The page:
Awhile back Pony Girl did a post about horses and the movies.
(incidentally her post was also titled "Movie Magic")
It raised some questions about the equine actors in movies and TV. I knew I had just the source to find the answers, Mr Tim!
Yes the same Mr Tim that we bought Applejack from, the same Mr Tim that I just saw earlier this week for a test ride. Mr Tim is a horse dealer but he also does work as a wrangler or an extra at times (being Saskatchewan there isn't a whole lot of film work here but it does happen) I can't remember what all MT has worked on but two that come to mind are "Texas Rangers" and "The Englishman's Boy".
I hadn't run into him since PG posted those questions but I made sure to ask him while I was there. And what a happy coincidence, he's working on a movie now! He'd just returned from a week of 'movie work' and after getting a few things done at home he was going out for another couple weeks. I even got to look at and page through an honest to goodness real movie script!
Here's some of what I learned:
When there is a scene with horses running hard (whether ridden or loose), is the ground checked beforehand for hazards and to see if it is 'good ground' for work at speed?
That is part of the wrangler's job. They check the ground and make sure it is safe both for the actors and the horses. They make sure it isn't too soft nor too hard. Also most movie horses only run for a very short distance and then the film is looped so it appears they run for a longer distance.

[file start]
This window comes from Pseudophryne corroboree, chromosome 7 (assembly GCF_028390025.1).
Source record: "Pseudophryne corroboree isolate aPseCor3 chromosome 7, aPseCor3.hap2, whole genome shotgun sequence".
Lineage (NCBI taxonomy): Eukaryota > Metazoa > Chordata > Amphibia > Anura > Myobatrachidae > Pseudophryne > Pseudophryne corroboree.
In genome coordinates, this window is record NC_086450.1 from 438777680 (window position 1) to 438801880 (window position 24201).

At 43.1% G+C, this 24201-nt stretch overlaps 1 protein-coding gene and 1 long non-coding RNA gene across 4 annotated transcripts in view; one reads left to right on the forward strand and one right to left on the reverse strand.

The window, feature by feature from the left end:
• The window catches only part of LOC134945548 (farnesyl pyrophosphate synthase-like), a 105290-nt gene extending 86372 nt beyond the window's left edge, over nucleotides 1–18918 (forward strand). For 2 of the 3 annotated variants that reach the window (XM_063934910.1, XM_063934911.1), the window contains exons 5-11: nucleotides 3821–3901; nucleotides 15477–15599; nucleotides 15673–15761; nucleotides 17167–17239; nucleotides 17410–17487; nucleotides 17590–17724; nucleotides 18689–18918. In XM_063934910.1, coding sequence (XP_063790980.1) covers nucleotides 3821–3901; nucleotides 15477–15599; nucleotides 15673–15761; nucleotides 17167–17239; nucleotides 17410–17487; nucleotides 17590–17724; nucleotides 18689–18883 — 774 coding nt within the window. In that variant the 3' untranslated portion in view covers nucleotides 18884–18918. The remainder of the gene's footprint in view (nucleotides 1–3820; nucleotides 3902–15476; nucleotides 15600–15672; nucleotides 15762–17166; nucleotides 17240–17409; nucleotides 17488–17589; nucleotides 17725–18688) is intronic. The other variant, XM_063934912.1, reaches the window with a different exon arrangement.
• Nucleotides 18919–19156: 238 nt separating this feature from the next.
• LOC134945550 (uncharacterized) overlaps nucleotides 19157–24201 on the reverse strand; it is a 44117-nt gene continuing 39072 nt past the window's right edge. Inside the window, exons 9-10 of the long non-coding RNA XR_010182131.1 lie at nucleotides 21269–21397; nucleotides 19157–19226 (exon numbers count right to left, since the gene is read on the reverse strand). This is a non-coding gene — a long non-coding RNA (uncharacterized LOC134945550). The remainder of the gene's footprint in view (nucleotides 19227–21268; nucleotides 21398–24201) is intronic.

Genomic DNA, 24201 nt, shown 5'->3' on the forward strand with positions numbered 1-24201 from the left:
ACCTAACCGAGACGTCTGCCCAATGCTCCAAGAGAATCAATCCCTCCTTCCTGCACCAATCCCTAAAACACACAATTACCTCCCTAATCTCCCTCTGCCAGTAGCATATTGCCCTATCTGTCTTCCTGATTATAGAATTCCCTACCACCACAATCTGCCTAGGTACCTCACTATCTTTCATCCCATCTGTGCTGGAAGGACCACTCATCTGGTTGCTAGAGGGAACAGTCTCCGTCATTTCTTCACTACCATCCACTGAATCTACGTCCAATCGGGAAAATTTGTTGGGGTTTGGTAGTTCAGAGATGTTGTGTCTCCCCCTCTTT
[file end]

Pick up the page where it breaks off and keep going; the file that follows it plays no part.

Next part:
What about a scene where there is, for example, a herd of 'wild' horses running and you see one fall. Is that just an accident that was caught on film and looks good so was put into the movie or was that planned?
That is planned, although it may also happen by accident... just as your own horse may take a tumble running around in its pasture. However horses are still tripped for movies. It is much more humane than it was years ago but it is still done.
A few more things:
Blind driving - in the movie MT is working on right now there is a scene where they need to make it look the team is out of control and running away. As MT says "you just can't turn an actor loose with a team in a dead run!"
So MT is laying in the box of the wagon, just behind the seat, covered by a tarp. There are tiny holes in the front of the wagon box with cables that run up and attach to the crosschecks. MT drives the team with the cables while the actor holds the lines. (I always wondered why there often seems to be a tarp in the wagon! lol)
Hot, sweaty horses - using the above runaway wagon team as an example... how often do you see a movie horses covered in white, frothy sweat? Well that is equine movie makeup. To make the wagon team look like they'd ran hard, and for quite awhile, they had to get them sweaty. In reality there were two takes with the team actually running hard. Both of those were 100-150 feet. My horse is fat and out of shape and even he wouldn't have been that foamy! lol
To get that sweated up look they put Mane & Tail on the horses, mixed with a bit of water so its a but sudsy and voila! Hot, sweaty horse! This team also had the foamed up mouth look. To get that vitamins (C I believe) were mixed with water and the foam was applied around their mouths.
Those western brawls - Most movie horses are pretty used to the commotion on a set. But there are times when it may be just a bit TOO much. For example those fight scenes that take place right around the horses? You know, where the actors practically roll right under the horses... the horses have a little help staying that relaxed. They are doped so they don't hurt anyone or freak out.
So there you have it folks... a little glimpse inside the magic of movies!
ps - all that whinnying? Usually added after for effect or 'character'. Movie horses usually aren't any more vocal than our own horses.